Iono u tellz me


Posted By: colemlrch
Date Posted: Dec 09 2013 at 2:56pm
Originally posted by patternsandtexture patternsandtexture wrote:

Originally posted by colemlrch colemlrch wrote:

Originally posted by patternsandtexture patternsandtexture wrote:

Failing genetics? Have a million seats honey
I'm sorry have you any knowledge of the intricacy of the human genome and all it's vastness? Do you even know what a gene is? I'm curious cuz I will gladly take a seat if you have something to teach me while I sit. I don't like being idle...


 

Iono u tellz me
Oh ok then you can occupy one of those millions of seats while I tell you a lil something about genetics. Everything about you is coded by these teeny tiny nucleotide sequences called genes. They make up ur chromosomes. They are passed down hereditarily and tell your body how to develop. Soooo here's the kicker if your genes have the code for high blood pressure guess what? [insert crowd participation].... failing is not congruent with idiot nice try though doll


Posted By: patternsandtexture
Date Posted: Dec 09 2013 at 3:12pm
Thank you for telling me about biology 101 which I got an A. Now explain why you are failing genetics?


Posted By: colemlrch
Date Posted: Dec 09 2013 at 3:34pm
^^yes. It means that there's no solidarity in the results statistically enough to say ALL or EVERY... Which is kinda what I'm saying.


Posted By: colemlrch
Date Posted: Dec 09 2013 at 3:41pm
Originally posted by patternsandtexture patternsandtexture wrote:

Thank you for telling me about biology 101 which I got an A. Now explain why you are failing genetics?
Cuz all my grades aren't in yet and I'd be lying if I said different. So you do know about genes! Great then you'd know how complex they are and we have about 23000 of them and millions of cells/proteins that they code for I'm sure you can sense some level of difficulty in the study of such, no? Oh and my professors second language is English go figure. Guess you can put passed an intro level Biology class as your credentials next time... I certainly wouldn't have come for you about it.


Posted By: SoutherNtellect
Date Posted: Dec 09 2013 at 3:46pm
genetics sucks and research sucks x 2





Posted By: colemlrch
Date Posted: Dec 09 2013 at 3:46pm
Originally posted by SamoneLenior SamoneLenior wrote:

Originally posted by colemlrch colemlrch wrote:

^^yes. It means that there's no solidarity in the results statistically enough to say ALL or EVERY... Which is kinda what I'm saying.


you can rarely say that though

this isn't an experiment

EXACTLY my point. Who knows the variables etc? It's a little more to it I think than hey let's get fat people and skinny people in a room and check their blood pressures and insulin levels. This study is just a bit fallacious in the hasty generalizations being made you know? Just my opinion though.


Posted By: colemlrch
Date Posted: Dec 09 2013 at 3:51pm
Originally posted by SoutherNtellect SoutherNtellect wrote:

genetics sucks and research sucks x 2



They don't hear me though... sh*t ain't a cake walk for one of the 3 black people in the class that's actually interested in learning material and not cheating to pass smh... What kind of research are you doing/have done?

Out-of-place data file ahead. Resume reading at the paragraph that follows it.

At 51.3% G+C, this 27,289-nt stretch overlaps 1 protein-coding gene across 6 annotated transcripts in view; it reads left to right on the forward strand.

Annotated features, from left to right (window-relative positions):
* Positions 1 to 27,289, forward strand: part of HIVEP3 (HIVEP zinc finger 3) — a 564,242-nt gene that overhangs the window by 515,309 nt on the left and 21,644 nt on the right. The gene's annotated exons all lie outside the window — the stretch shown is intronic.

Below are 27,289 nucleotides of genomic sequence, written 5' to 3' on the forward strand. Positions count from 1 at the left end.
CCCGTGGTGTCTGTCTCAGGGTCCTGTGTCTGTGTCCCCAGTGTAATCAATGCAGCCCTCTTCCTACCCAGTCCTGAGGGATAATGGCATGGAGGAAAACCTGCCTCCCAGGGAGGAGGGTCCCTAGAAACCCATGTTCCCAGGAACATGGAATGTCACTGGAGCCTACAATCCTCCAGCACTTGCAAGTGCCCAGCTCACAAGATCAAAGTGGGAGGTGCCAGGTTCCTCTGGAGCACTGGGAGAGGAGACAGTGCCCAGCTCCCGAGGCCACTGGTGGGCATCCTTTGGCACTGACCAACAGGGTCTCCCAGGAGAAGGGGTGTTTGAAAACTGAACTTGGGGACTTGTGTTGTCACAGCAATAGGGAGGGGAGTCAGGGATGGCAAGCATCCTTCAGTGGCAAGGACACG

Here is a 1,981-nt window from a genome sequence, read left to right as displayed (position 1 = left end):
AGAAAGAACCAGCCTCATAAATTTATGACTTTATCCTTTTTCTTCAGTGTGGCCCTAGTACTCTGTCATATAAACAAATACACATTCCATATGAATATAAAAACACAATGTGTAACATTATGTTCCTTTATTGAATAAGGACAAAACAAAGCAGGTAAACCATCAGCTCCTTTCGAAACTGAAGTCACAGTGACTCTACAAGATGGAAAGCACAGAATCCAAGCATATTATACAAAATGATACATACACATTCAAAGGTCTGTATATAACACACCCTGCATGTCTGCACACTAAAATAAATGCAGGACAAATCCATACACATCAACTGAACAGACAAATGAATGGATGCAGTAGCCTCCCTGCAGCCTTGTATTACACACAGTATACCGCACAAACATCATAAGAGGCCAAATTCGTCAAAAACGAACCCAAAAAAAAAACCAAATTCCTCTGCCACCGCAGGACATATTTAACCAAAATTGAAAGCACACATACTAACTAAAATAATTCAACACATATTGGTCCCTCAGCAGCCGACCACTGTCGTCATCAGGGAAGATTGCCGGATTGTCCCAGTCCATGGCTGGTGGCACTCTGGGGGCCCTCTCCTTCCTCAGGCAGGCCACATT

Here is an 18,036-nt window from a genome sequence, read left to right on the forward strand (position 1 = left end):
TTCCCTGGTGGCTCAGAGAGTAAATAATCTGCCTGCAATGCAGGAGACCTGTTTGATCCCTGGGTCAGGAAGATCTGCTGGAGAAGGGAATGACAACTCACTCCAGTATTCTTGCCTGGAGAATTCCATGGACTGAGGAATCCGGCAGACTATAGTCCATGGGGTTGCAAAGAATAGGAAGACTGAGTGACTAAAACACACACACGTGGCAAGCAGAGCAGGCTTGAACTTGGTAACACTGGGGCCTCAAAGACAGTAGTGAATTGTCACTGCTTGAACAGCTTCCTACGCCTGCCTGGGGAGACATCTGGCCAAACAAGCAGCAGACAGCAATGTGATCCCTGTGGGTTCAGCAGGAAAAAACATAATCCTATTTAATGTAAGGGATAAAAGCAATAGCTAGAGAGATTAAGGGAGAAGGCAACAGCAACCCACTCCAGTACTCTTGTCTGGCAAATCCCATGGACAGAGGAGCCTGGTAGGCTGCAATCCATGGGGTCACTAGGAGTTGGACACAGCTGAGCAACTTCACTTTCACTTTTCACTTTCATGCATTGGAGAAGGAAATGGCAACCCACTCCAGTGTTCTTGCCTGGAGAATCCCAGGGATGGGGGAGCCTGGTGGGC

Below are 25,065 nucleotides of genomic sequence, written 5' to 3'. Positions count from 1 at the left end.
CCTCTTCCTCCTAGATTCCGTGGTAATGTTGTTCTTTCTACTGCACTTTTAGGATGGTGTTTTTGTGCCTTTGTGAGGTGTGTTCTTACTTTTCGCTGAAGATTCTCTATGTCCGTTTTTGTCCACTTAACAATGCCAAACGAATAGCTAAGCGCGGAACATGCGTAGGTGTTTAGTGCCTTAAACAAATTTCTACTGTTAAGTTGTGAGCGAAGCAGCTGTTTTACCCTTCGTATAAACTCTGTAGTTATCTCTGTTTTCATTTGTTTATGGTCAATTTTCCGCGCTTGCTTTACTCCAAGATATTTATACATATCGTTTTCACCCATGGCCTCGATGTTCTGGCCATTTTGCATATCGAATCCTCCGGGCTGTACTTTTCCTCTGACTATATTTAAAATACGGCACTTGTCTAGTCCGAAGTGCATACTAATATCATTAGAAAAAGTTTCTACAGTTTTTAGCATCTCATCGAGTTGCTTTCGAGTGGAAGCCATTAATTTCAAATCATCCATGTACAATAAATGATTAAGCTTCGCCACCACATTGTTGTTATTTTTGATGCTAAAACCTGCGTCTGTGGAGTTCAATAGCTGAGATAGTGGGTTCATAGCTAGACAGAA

Posted By: sexyandfamous
Date Posted: Dec 09 2013 at 3:52pm
i think if the person is having a hard time walking - she is not healthy.
if she can't go up the stairs without sweating and having difficulty breathing - she is not healthy.
if she has several layers of fat all over the place, she is not healthy. you cannot be healthy when you have a lot of extra fat all over the place.


Posted By: colemlrch
Date Posted: Dec 09 2013 at 3:57pm
Originally posted by SamoneLenior SamoneLenior wrote:



I actually agree with you that is does not apply to everyone

I just don't think that makes it invaild
Absolutely not! But it's kinda common sense ain't nobody bed ridden and weighing a ton talmbout my pressure is 120/80 and I'm not on a million medications. Being active and eating correctly is the key not ooo girl I gained 10 lbs I'ma stroke out now. That's bs and for people that can't critically think for themselves they eat it up and justify degrading larger people with bs stats like this. It's kinda sick nobody does skinny people like that and they DON'T do anything to promote their health bc they read stuff like this. It's about HEALTH not WEIGHT. Ijs *daintily steps off soapbox*


Posted By: patternsandtexture
Date Posted: Dec 09 2013 at 4:01pm
Yeah, because every black girl is trying to be thick(fat)


Posted By: SoutherNtellect
Date Posted: Dec 09 2013 at 4:05pm
Originally posted by colemlrch colemlrch wrote:

Originally posted by SoutherNtellect SoutherNtellect wrote:

genetics sucks and research sucks x 2



They don't hear me though... sh*t ain't a cake walk for one of the 3 black people in the class that's actually interested in learning material and not cheating to pass smh... What kind of research are you doing/have done?


most of my research was psychiatry related
ive never been so bored but i did learn you can manipulate the results to say what you want it to


Posted By: AmiliaCabral
Date Posted: Dec 09 2013 at 4:13pm
meh we all gotta go

So let me go make this rib and pork chop milkshake asap 


Posted By: colemlrch
Date Posted: Dec 09 2013 at 4:24pm
Originally posted by SamoneLenior SamoneLenior wrote:


I'm sure there are numerous studies on eating disorders wherein people end up starving themselves

but this is a black site and well, many don't have that problem/aren't interested in that

I'm not even talking disorders though cuz something we know is mentally wrong. I'm talking genetically skinny people that eat more/more burgers pies shakes n fries than genetically larger people but think being skinny means oh I'm straight! *guzzles 2liter soda* no ma'am you're not! but nobody talks about that though. Instead of tryna tell every fat person you're gonna die tomorrow educate EVETYBODY on proper health habits ya feel me?